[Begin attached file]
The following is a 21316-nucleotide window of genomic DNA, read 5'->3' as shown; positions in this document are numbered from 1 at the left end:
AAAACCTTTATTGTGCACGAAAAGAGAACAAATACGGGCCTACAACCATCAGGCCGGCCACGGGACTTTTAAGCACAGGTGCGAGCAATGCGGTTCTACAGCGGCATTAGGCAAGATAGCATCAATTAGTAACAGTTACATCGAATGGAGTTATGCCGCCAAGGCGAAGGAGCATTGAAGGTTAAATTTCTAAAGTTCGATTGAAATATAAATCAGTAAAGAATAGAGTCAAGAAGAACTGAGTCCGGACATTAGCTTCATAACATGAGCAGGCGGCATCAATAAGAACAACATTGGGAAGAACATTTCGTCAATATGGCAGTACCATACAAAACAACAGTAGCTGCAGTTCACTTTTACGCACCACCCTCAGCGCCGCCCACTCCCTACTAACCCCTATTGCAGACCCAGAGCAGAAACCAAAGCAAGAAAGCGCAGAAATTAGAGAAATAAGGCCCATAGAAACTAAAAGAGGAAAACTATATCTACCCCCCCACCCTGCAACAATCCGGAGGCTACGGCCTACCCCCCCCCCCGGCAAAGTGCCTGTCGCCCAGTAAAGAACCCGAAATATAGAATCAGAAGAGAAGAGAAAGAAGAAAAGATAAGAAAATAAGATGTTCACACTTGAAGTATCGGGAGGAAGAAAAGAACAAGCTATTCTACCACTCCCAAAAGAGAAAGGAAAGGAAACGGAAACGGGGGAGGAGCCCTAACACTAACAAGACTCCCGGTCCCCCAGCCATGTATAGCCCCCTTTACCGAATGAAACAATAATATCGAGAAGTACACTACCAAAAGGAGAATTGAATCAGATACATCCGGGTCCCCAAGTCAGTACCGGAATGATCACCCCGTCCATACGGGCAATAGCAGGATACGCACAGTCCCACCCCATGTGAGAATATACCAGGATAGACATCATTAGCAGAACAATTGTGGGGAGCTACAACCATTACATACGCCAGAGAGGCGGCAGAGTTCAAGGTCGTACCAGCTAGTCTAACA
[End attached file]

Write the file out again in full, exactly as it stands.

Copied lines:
The following is a 21316-nucleotide window of genomic DNA, read 5'->3' as shown; positions in this document are numbered from 1 at the left end:
AAAACCTTTATTGTGCACGAAAAGAGAACAAATACGGGCCTACAACCATCAGGCCGGCCACGGGACTTTTAAGCACAGGTGCGAGCAATGCGGTTCTACAGCGGCATTAGGCAAGATAGCATCAATTAGTAACAGTTACATCGAATGGAGTTATGCCGCCAAGGCGAAGGAGCATTGAAGGTTAAATTTCTAAAGTTCGATTGAAATATAAATCAGTAAAGAATAGAGTCAAGAAGAACTGAGTCCGGACATTAGCTTCATAACATGAGCAGGCGGCATCAATAAGAACAACATTGGGAAGAACATTTCGTCAATATGGCAGTACCATACAAAACAACAGTAGCTGCAGTTCACTTTTACGCACCACCCTCAGCGCCGCCCACTCCCTACTAACCCCTATTGCAGACCCAGAGCAGAAACCAAAGCAAGAAAGCGCAGAAATTAGAGAAATAAGGCCCATAGAAACTAAAAGAGGAAAACTATATCTACCCCCCCACCCTGCAACAATCCGGAGGCTACGGCCTACCCCCCCCCCCGGCAAAGTGCCTGTCGCCCAGTAAAGAACCCGAAATATAGAATCAGAAGAGAAGAGAAAGAAGAAAAGATAAGAAAATAAGATGTTCACACTTGAAGTATCGGGAGGAAGAAAAGAACAAGCTATTCTACCACTCCCAAAAGAGAAAGGAAAGGAAACGGAAACGGGGGAGGAGCCCTAACACTAACAAGACTCCCGGTCCCCCAGCCATGTATAGCCCCCTTTACCGAATGAAACAATAATATCGAGAAGTACACTACCAAAAGGAGAATTGAATCAGATACATCCGGGTCCCCAAGTCAGTACCGGAATGATCACCCCGTCCATACGGGCAATAGCAGGATACGCACAGTCCCACCCCATGTGAGAATATACCAGGATAGACATCATTAGCAGAACAATTGTGGGGAGCTACAACCATTACATACGCCAGAGAGGCGGCAGAGTTCAAGGTCGTACCAGCTAGTCTAACA